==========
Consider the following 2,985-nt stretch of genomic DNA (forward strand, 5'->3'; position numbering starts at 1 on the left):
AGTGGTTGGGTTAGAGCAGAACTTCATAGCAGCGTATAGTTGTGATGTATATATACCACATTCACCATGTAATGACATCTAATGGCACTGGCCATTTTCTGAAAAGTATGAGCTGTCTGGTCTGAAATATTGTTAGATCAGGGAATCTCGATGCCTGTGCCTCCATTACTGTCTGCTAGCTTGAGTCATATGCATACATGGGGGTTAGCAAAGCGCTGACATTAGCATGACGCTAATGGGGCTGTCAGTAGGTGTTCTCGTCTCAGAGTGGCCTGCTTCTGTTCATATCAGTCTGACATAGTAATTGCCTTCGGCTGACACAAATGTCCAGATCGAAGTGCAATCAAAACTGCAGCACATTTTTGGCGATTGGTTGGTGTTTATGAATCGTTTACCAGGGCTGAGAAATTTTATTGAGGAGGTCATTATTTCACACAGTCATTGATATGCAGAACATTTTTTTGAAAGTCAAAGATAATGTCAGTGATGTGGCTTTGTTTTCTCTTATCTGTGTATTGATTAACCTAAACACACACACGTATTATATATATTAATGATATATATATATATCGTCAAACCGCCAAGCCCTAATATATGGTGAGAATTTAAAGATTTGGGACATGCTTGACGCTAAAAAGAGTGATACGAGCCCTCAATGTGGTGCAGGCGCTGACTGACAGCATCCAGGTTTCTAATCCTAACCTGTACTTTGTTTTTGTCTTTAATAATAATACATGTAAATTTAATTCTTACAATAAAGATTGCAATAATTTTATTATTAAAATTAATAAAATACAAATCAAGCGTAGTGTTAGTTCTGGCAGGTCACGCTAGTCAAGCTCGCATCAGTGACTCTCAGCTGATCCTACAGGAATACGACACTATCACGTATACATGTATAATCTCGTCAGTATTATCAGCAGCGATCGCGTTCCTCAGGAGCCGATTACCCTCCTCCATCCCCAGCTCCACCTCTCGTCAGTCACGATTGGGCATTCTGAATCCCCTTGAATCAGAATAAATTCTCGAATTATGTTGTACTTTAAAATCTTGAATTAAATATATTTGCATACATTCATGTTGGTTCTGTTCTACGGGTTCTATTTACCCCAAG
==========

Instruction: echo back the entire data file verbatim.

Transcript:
Consider the following 2,985-nt stretch of genomic DNA (forward strand, 5'->3'; position numbering starts at 1 on the left):
AGTGGTTGGGTTAGAGCAGAACTTCATAGCAGCGTATAGTTGTGATGTATATATACCACATTCACCATGTAATGACATCTAATGGCACTGGCCATTTTCTGAAAAGTATGAGCTGTCTGGTCTGAAATATTGTTAGATCAGGGAATCTCGATGCCTGTGCCTCCATTACTGTCTGCTAGCTTGAGTCATATGCATACATGGGGGTTAGCAAAGCGCTGACATTAGCATGACGCTAATGGGGCTGTCAGTAGGTGTTCTCGTCTCAGAGTGGCCTGCTTCTGTTCATATCAGTCTGACATAGTAATTGCCTTCGGCTGACACAAATGTCCAGATCGAAGTGCAATCAAAACTGCAGCACATTTTTGGCGATTGGTTGGTGTTTATGAATCGTTTACCAGGGCTGAGAAATTTTATTGAGGAGGTCATTATTTCACACAGTCATTGATATGCAGAACATTTTTTTGAAAGTCAAAGATAATGTCAGTGATGTGGCTTTGTTTTCTCTTATCTGTGTATTGATTAACCTAAACACACACACGTATTATATATATTAATGATATATATATATATCGTCAAACCGCCAAGCCCTAATATATGGTGAGAATTTAAAGATTTGGGACATGCTTGACGCTAAAAAGAGTGATACGAGCCCTCAATGTGGTGCAGGCGCTGACTGACAGCATCCAGGTTTCTAATCCTAACCTGTACTTTGTTTTTGTCTTTAATAATAATACATGTAAATTTAATTCTTACAATAAAGATTGCAATAATTTTATTATTAAAATTAATAAAATACAAATCAAGCGTAGTGTTAGTTCTGGCAGGTCACGCTAGTCAAGCTCGCATCAGTGACTCTCAGCTGATCCTACAGGAATACGACACTATCACGTATACATGTATAATCTCGTCAGTATTATCAGCAGCGATCGCGTTCCTCAGGAGCCGATTACCCTCCTCCATCCCCAGCTCCACCTCTCGTCAGTCACGATTGGGCATTCTGAATCCCCTTGAATCAGAATAAATTCTCGAATTATGTTGTACTTTAAAATCTTGAATTAAATATATTTGCATACATTCATGTTGGTTCTGTTCTACGGGTTCTATTTACCCCAAG